Wow, we have spent six weeks in Morocco already! It has been quite interesting living and working at a hostel for that time. I have met so many fascinating people.
Every day, new travelers walk through the door and each one has a story and something to offer.
It’s actually a bit overwhelming sometimes – the large volume of new people to meet daily. And then it becomes sad, because they all move on after a few days or a week – even the ones you become friends with. Everyone is on their own journey and has their own plans, places to go, and people to see. It’s all a part of life if you are traveling, but it’s still tough to say goodbye to people I connected with.
Sitting in the middle of a small river during a hike
Some of the travelers we’ve met are on a quick vacation from school or work in Europe (it’s very cheap to get to Morocco from many places in Europe), but there are also quite a few who have passports full of stamps from all over the world, and who are traveling indefinitely.
I truly didn’t know that there was an entire community of people who structure their lives around the goal of continuing to travel, but I have met a lot of them here.
These folks go somewhere well-paid and work hard for a few months or a year, then travel the world until the money runs out. Rinse, repeat.
It sounds pretty nice, and I’m awed by the number of places that they have seen, but I’m not sure I could do it. I am realizing that for me, having meaningful work to do is an important part of feeling happy and like my life is worthwhile. I am missing that in my current life.
At the same time, it is amazing to have a break right now. Such an incredible opportunity (that most people never get in their lives) to unplug from daily life in the states and recharge.
For the past six weeks, life has been very simple.
Despite the stresses of living as a woman in this culture that is less than friendly to women, on balance this trip has been been restful and rejuvenating. I feel so, so lucky.
Hiking in the mountains outside of town
I wake up each morning to fresh air and a breathtaking scene of the sun starting to creep over the two mountains that sit just a few hundred feet from the hostel. Most mornings, I throw on my sneakers and head out for a bit of trail-running before breakfast. Then I work the morning shift at the hostel reception desk, a simple job of checking people in and out, giving directions, and similar tasks. When I finish work, I cook lunch or go out to eat at one of the delicious restaurants around. The rest of the day is filled with walking around the blue city, hiking in the mountains, reading, writing, cooking, or chatting with new friends – sometimes in another language, which is excellent practice.
The whole city isn’t actually blue. This is just a cool-looking door.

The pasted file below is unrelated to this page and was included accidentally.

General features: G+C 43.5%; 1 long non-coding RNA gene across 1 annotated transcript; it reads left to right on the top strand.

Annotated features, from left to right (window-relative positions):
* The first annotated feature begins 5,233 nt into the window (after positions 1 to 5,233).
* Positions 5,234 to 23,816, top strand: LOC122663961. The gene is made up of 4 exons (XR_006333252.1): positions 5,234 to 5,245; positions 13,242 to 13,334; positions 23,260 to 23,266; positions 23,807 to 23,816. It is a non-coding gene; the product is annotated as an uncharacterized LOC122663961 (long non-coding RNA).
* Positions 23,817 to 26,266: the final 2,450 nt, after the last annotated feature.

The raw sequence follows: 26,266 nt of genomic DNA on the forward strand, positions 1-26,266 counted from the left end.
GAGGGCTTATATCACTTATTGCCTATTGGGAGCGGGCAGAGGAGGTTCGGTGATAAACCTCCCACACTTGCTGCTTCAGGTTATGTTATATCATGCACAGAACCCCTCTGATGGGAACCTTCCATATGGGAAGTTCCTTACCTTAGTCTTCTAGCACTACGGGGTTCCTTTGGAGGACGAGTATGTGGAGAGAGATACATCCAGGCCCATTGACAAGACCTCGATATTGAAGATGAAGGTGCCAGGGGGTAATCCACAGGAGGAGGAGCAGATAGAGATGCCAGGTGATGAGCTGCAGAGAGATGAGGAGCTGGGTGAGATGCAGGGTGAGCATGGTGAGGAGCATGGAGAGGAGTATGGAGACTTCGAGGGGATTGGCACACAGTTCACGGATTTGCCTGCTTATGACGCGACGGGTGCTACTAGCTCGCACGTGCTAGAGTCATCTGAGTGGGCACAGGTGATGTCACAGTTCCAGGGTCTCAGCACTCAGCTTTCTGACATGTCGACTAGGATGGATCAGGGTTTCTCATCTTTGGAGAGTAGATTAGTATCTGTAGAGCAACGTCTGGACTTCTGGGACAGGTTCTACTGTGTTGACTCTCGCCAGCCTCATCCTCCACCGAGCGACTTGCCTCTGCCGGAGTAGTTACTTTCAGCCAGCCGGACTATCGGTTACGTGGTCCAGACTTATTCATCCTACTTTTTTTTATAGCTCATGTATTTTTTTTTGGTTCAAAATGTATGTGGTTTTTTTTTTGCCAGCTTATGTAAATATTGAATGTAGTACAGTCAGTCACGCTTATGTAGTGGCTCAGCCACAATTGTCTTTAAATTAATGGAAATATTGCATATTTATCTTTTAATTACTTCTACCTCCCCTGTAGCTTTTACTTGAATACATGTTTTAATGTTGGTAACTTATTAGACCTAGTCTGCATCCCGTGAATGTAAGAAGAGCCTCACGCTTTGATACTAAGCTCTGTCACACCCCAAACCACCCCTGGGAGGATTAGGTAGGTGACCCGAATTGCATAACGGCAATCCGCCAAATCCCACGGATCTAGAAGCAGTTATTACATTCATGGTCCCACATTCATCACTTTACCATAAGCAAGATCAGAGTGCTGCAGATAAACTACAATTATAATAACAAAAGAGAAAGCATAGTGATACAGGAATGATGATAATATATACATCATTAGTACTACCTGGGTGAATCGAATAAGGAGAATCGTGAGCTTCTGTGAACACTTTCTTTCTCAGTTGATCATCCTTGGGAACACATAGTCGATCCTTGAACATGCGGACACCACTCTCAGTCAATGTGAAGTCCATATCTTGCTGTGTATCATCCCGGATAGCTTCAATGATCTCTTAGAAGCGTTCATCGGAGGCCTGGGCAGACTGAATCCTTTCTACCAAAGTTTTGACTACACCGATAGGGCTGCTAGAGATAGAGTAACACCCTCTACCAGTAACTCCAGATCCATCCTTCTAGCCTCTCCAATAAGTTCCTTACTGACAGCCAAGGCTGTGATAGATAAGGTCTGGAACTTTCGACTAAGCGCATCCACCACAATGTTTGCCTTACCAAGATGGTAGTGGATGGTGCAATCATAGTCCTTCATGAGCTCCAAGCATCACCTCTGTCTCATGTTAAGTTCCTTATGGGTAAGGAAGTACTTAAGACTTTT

It truly feels like I am cheating — how could this possibly be an approved adult life?
But I am trying to let go of the guilt I’m tempted to feel and embrace it as a “sabbatical,” which few are lucky enough to have. Being here has illuminated for me just how unhealthy my past life had become by the time I left. I allowed work to completely take over my life – not only in the sense that I worked a lot of hours (which I did) – but also because I allowed it to take up all of my mental and emotional energy. Even in my free time, I was thinking about work, worrying about our clients, checking on whether things were running smoothly at the warehouse or with our volunteers…work was all I did most of the time. It made me very good at my job, but it wasn’t healthy.
Here, with that weight lifted, I have energy to try everything I wanted to do at home, but somehow always ended up doing the opposite: read and learn instead of binge-watching TV; cook healthy meals instead of existing on chips, salsa and hard-boiled eggs; write for my own enjoyment instead of answering emails from morning to night; go for runs and do yoga instead of sitting at my computer all day; learn a language; practice guitar, etc, etc. I have already read eight books, lost a few pounds, learned to cook some new dishes, and learned some Arabic, in the first six weeks.
I see now that I was (still am) so passionate about the work I was doing that I neglected to set any boundaries for myself; I let it absorb me completely and my identity became intertwined with my work. It has taken four months and a change of continents for me to make my way out of feeling lost without my job.
There is surely a balance out there somewhere – between being completely absorbed by work and being completely self-indulgent…right?
One of the challenges for my life is going to be trying to find this balance. Because I did love my job and the years I spent working there. And there is also value in the lifestyle I see in the traveling community – chasing personal happiness, new experiences and human connection. Can a person have it all? Does anyone out there have the answer to living a balanced life?